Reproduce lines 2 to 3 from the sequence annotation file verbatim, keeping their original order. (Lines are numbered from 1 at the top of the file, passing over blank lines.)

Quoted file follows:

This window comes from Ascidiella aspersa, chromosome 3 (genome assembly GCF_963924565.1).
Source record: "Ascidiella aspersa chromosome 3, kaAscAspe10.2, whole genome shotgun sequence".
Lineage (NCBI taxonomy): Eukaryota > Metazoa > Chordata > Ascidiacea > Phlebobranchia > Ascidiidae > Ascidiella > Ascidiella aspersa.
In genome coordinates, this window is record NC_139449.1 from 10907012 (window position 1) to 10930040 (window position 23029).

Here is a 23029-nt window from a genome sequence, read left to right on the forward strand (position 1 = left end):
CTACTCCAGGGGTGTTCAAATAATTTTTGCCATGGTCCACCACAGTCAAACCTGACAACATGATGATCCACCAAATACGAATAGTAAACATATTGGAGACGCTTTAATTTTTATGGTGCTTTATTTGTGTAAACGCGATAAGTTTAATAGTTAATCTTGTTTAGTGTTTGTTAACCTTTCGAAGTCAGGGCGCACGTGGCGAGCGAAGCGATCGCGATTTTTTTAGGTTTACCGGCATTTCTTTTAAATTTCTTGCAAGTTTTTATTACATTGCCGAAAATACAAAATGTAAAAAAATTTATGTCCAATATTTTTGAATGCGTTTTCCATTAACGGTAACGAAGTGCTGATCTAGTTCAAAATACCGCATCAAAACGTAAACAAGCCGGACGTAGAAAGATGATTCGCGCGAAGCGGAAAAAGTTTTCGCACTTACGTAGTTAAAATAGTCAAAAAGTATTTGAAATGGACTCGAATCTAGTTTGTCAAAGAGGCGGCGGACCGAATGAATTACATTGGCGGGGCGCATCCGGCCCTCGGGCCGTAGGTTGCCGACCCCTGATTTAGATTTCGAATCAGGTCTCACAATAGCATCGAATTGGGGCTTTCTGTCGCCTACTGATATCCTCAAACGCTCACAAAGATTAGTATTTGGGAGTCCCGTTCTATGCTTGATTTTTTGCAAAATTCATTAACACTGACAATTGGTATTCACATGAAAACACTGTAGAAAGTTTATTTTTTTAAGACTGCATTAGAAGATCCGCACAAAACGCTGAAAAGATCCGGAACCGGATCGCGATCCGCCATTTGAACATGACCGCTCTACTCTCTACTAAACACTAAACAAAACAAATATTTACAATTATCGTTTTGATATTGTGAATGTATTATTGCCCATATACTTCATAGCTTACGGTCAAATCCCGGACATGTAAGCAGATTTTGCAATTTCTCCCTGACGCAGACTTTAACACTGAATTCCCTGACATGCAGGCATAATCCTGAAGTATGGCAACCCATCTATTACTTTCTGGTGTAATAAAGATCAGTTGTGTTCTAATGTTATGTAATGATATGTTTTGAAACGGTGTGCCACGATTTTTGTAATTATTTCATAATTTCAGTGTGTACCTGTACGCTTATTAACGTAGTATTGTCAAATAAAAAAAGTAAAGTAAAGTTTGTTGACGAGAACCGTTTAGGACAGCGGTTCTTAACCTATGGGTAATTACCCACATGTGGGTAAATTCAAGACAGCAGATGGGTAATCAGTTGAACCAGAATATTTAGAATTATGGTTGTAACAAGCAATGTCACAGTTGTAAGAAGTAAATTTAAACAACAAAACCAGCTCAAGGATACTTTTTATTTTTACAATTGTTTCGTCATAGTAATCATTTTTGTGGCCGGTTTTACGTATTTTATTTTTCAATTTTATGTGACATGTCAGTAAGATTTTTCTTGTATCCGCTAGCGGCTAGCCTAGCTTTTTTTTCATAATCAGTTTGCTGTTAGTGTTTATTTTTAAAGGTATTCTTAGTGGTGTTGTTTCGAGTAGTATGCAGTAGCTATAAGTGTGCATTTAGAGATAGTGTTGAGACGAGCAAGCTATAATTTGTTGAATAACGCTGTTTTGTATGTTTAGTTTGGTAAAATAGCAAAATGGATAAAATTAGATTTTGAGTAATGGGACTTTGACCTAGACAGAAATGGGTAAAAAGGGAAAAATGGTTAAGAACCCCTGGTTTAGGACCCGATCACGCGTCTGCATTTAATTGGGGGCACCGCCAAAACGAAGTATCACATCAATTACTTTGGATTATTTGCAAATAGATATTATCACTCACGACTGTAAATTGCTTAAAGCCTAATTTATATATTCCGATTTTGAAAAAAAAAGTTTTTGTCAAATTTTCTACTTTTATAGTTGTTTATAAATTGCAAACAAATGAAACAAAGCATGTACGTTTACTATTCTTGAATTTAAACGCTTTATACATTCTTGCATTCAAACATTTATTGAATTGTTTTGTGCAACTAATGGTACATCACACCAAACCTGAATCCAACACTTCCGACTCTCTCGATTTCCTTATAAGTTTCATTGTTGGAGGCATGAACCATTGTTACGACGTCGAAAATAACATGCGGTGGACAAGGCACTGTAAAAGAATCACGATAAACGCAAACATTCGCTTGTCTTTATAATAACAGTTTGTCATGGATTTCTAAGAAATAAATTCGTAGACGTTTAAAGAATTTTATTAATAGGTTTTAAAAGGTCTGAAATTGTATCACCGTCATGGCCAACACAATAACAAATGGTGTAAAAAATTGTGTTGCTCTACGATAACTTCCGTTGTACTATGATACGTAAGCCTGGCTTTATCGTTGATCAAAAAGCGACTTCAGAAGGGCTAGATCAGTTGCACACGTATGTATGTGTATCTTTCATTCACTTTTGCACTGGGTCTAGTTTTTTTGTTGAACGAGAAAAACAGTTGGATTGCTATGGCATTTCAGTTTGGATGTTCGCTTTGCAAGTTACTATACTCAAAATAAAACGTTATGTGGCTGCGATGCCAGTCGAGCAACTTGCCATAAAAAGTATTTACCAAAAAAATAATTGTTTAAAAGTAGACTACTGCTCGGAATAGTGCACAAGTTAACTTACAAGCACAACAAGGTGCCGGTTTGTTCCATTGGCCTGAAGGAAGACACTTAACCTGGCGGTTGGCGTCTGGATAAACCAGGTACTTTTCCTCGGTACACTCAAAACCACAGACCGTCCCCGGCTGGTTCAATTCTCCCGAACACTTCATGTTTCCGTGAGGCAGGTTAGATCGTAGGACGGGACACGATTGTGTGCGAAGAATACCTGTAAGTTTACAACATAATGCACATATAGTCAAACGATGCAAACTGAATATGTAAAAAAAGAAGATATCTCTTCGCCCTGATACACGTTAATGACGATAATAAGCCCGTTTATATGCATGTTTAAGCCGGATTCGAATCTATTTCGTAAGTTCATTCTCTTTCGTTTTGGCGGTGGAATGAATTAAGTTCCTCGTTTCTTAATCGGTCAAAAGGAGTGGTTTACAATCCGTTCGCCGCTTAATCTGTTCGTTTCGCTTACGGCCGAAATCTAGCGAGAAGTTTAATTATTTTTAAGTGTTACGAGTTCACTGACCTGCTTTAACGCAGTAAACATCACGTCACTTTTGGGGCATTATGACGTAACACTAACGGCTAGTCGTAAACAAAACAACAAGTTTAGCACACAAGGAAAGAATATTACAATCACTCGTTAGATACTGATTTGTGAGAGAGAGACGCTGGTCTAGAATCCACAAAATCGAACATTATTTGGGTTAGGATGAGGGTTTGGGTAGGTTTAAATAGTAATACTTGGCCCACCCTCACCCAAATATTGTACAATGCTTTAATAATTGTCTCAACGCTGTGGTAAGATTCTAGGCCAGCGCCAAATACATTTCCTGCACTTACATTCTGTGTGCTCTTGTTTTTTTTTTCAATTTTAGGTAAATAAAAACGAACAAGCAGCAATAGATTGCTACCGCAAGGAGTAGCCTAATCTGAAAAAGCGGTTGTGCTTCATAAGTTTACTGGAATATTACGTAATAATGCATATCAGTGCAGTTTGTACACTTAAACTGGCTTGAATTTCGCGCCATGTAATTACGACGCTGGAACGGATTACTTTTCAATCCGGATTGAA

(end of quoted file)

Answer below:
Source record: "Ascidiella aspersa chromosome 3, kaAscAspe10.2, whole genome shotgun sequence".
Lineage (NCBI taxonomy): Eukaryota > Metazoa > Chordata > Ascidiacea > Phlebobranchia > Ascidiidae > Ascidiella > Ascidiella aspersa.